The White House said on Friday that after President Joe Biden issued an executive order in March calling on a variety of agencies to look at ways to regulate digital assets, the agencies came up with nine reports, covering cryptocurrency impacts on financial markets, the environment, innovation and other elements of the economic system.
Treasury Secretary Janet Yellen said one Treasury recommendation is that the U.S. “advance policy and technical work on a potential central bank digital currency, or CBDC, so that the United States is prepared if CBDC is determined to be in the national interest…. Right now, some aspects of our current payment system are too slow or too expensive,” Yellen said on a Thursday call with reporters laying out some of the findings of the reports….
According to the Atlantic Council nonpartisan think tank, 105 countries representing more than 95% of global gross domestic product already are exploring or have created a central bank digital currency. The council found that the U.S. and the U.K. are far behind in creating a digital dollar or its equivalent…. Several [U.S. agency] reports will come out in the next weeks and months.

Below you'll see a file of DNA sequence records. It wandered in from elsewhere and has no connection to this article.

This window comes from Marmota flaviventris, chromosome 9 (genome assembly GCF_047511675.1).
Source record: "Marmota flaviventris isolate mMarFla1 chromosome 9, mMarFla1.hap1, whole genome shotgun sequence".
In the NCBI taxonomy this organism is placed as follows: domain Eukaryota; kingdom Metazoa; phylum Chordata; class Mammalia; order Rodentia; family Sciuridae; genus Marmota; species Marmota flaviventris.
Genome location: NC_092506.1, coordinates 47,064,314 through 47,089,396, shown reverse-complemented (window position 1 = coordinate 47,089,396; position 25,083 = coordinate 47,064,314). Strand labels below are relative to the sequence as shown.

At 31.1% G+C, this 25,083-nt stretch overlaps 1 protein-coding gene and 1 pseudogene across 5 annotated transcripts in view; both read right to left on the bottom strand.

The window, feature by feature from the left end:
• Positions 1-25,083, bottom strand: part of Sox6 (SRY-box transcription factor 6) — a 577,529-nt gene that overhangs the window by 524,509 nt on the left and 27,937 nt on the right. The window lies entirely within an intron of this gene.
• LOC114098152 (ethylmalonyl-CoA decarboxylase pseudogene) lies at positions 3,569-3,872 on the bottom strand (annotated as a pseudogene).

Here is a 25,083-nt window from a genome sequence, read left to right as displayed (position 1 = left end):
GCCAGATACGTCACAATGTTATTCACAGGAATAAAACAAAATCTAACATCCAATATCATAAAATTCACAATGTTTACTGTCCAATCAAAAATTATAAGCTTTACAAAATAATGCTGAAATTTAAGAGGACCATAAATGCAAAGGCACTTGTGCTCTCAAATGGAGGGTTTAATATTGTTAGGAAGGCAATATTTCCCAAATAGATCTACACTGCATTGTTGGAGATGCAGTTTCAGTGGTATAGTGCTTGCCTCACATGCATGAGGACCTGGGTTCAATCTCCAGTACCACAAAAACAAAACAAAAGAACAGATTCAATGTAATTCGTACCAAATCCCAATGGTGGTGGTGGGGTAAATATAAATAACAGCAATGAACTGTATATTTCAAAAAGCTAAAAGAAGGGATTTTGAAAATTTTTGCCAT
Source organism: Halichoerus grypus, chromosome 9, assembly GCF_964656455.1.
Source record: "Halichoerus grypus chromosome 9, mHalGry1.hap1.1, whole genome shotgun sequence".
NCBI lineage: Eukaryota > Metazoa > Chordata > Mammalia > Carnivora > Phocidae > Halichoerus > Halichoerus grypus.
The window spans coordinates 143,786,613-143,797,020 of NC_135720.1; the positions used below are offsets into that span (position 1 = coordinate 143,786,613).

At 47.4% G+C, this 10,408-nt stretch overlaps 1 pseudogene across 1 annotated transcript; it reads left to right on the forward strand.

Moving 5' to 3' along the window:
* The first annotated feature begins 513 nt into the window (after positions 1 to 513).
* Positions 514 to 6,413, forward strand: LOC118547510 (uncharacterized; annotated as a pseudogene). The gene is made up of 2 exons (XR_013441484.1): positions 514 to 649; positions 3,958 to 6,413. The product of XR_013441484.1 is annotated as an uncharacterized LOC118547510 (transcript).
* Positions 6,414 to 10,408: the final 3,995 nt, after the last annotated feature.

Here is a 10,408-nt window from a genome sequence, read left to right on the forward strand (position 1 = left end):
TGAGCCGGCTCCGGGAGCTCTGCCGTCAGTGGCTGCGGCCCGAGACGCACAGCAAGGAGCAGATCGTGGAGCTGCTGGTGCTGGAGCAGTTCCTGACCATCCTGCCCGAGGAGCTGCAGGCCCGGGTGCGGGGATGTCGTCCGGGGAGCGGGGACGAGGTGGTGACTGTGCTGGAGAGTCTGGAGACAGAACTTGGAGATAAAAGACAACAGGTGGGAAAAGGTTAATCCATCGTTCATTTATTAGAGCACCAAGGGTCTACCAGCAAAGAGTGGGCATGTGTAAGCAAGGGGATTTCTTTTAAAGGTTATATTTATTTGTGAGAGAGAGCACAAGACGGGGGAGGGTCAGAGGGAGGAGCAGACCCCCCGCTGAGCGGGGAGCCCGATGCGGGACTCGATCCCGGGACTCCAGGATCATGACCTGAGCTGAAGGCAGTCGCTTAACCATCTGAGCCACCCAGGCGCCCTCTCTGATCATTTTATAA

Eswar Prasad, a trade professor at Cornell who studies the digitization of currencies, said Treasury’s report “takes a positive view about how a digital dollar might play a useful role in increasing payment options for individuals and businesses” while acknowledging the risks of its development. He said the report sets the stage for the creation of agency regulations and legislation “that can improve the benefit-risk tradeoff associated with cryptocurrencies and related technologies.”
A statement from the U.S. White House cautions that the report does not make any decisions “regarding particular design choices for a potential U.S. CBDC system.” Instead, the 58-page document analyzes 18 different choices for technical designs, and according to its introductory paragraph, “makes recommendations on how to prepare the U.S. Government for a U.S. CBDC system.”
But “it does no make an assessment or recommendation about whether a U.S. CBDC system should be pursued.”
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